Tuesday, March 22, 2011

Grandes de la Misión

Leaving Teotihuacan on his way to Pachuca!

*Thanks to Darci and Joe for their translations in this letter, found in parenthesis!

Querido Familia, (Dear Family)

Well, the time is flying really fast here, we’re so busy that it seems that the weeks go by like days. Primero, (First) to answer the questions. Pastes are really famous in Pachuca, they are basically the same as the pasties mom makes, or empanadas. What they have in them depends, there is mole rojo, (red mole) and verde (green), cheese, sausage...basically whatever you want. They are crispy, the bread is flaky, and they are really good. I had them once about 3 months ago, but I haven’t had them yet here in Pachuca.

Best Birthday cards EVER!!
*Note from Mom...for someone who has been known to wrap up SOMETHING, ANYTHING he found in his room just before everyone gives their presents to the birthday person, this is pretty good!

By the way...HAPPY BIRTHDAY MOM!! Sorry I am a little late, but I sent pictures to make up for it. As for living conditions, the house is bigger. We have two floors, 2 rooms, a living room and a kitchen, but the kitchen only has a fridge and a camping stove. Mom, hot water from the tap doesn’t exist in Mexico. All the water has to be heated through the boiler and the gas. Well, hot water from the tap does exist but only if you are really rich. Speaking of which, the ward that we live in is really rich. It´s kind of weird to be in a really nice house in Mexico. There isn´t really a main industry in Mexico, but the majority of the members of our ward sell Herbalife. As for mining, there are small mining towns in the mountains here in Pachuca, it’s called Real de Monte. There is a branch there and we are assigned to it, but it is 2 hours away so we never go there to work. The thing about living conditions is that we are living in missionary apartments, so they are dirty because many of the missionaries don’t like to clean, at first it was really gross, but I clean the apartment every week and just have to deal with it. I think that I have changed a lot, looking at my pictures from the day I entered the MTC and looking in the mirror there is a big difference, and no it’s not just the tan. Lots of things have changed. I can’t stand living in a dirty apartment for one, I can’t stand leaving dishes in the sink dirty, I can’t stand it when there is clothes on the floor, and I hate it when my desk is really messy. One thing that I have learned is that things just feel better (the spirit is more present) when things are clean. I feel weird saying that the way I used to keep my room, but it’s how it is. (Note from Mom: I have pictures….)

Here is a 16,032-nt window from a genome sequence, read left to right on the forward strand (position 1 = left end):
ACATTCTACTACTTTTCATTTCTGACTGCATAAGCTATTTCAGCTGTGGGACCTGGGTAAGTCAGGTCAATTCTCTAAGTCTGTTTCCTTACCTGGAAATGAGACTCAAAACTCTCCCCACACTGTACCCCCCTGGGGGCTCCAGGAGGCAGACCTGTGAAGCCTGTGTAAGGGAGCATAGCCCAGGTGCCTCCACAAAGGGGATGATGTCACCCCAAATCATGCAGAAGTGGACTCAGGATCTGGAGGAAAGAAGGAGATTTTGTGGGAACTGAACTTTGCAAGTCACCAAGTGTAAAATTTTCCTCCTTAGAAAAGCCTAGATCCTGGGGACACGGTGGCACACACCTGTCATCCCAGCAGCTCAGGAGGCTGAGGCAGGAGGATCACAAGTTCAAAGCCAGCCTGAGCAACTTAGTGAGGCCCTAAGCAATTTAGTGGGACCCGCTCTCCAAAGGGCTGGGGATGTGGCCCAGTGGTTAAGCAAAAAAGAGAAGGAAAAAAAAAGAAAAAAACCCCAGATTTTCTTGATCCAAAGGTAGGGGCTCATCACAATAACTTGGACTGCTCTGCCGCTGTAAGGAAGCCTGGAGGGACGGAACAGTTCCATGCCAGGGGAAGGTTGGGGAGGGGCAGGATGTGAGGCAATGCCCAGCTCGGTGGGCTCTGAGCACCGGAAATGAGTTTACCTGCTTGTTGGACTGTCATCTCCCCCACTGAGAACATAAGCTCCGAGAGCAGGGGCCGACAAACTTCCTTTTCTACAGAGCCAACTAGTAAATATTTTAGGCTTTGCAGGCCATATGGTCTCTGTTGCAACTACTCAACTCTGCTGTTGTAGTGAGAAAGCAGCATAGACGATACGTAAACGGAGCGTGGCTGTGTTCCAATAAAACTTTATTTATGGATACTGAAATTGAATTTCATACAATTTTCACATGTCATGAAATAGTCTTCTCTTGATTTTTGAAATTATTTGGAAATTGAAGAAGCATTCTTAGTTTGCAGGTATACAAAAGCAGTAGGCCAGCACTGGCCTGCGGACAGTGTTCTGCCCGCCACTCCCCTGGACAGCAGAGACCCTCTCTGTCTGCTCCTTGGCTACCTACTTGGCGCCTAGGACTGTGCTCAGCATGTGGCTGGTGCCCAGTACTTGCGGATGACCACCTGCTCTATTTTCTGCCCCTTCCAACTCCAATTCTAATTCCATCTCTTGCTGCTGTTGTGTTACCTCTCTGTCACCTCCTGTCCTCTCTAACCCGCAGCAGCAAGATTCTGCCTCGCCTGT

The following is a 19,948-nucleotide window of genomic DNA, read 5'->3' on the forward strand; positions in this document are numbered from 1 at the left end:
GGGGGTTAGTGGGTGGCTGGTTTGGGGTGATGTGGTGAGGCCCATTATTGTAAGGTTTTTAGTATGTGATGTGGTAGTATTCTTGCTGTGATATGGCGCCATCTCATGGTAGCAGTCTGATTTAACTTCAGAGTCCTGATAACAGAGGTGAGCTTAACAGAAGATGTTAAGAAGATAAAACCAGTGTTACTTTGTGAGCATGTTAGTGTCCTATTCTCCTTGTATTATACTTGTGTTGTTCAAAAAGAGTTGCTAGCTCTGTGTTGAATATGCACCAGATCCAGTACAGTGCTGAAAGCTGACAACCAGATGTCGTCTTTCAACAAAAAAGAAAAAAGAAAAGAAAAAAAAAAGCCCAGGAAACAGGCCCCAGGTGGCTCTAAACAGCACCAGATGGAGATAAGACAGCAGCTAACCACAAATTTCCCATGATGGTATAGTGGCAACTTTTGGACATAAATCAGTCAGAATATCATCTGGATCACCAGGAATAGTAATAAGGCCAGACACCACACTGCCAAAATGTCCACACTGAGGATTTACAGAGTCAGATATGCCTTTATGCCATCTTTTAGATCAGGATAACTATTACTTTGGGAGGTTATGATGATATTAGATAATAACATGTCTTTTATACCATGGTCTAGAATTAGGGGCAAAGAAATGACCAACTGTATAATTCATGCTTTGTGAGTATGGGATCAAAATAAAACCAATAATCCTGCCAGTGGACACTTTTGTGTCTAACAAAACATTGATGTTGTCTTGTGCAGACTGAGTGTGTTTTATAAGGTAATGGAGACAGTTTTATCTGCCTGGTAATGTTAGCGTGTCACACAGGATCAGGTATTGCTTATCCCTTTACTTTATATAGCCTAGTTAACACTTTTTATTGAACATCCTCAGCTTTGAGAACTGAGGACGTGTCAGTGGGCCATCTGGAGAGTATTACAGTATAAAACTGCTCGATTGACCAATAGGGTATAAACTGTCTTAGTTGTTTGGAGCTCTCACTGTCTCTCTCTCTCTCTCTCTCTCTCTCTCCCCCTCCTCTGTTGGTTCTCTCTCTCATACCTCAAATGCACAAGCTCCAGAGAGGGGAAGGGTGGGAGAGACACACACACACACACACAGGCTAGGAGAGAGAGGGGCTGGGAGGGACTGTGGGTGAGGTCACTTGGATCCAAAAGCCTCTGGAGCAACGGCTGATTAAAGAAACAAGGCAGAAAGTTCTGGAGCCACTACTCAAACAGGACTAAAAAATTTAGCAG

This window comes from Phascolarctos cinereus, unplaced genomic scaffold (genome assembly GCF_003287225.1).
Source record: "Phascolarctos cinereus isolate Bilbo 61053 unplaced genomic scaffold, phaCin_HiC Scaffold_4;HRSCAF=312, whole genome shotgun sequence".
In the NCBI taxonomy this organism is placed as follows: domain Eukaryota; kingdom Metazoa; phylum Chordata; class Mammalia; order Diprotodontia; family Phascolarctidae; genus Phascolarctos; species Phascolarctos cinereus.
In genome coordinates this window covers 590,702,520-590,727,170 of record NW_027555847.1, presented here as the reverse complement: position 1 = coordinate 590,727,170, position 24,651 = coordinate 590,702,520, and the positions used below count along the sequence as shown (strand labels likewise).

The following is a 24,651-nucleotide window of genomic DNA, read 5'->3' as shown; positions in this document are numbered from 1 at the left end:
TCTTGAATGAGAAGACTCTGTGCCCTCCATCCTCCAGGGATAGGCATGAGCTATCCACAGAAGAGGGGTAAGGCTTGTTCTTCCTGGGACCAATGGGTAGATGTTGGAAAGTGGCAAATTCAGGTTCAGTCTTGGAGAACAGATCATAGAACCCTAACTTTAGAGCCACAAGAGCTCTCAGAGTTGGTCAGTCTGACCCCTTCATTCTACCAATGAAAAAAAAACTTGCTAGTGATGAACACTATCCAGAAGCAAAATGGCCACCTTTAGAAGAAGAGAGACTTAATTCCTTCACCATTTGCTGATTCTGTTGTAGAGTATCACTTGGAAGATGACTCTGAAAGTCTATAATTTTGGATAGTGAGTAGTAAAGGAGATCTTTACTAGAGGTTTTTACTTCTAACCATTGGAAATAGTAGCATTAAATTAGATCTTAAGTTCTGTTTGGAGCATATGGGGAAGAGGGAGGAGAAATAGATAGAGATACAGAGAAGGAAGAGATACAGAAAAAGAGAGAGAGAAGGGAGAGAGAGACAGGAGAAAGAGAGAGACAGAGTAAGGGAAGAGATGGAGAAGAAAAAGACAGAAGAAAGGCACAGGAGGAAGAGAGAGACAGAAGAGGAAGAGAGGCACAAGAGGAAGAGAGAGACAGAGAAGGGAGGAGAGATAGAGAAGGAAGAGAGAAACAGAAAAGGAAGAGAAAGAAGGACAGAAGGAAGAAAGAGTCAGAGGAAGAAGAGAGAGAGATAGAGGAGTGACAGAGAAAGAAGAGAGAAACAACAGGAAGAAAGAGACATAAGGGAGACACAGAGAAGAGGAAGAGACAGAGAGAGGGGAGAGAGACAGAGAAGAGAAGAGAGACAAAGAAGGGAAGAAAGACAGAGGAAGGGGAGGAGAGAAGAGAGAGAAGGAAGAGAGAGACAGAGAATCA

The language is basically the same, there are small differences in the phrases they use, but the accent is the same as Teotihucan, actually Pachuca is only an hour away from Teotihuacan. Pachuca is up in the mountains kind of. It is in the foothills, so there are a lot of hills. I am hiking up steep streets everyday, and it is really tiring. It is really pretty here, actually if you can imagine Provo, it is almost identical to Pachuca. It is always windy like the Tri Cities and in the nights it gets cold, but not as cold as Provo. Pachuca itself is completely city, there are about a million people that live here. But our area has some of the pueblitos ("little cities", like suburbs) outside of Pachuca, and there is a lot of open area in between.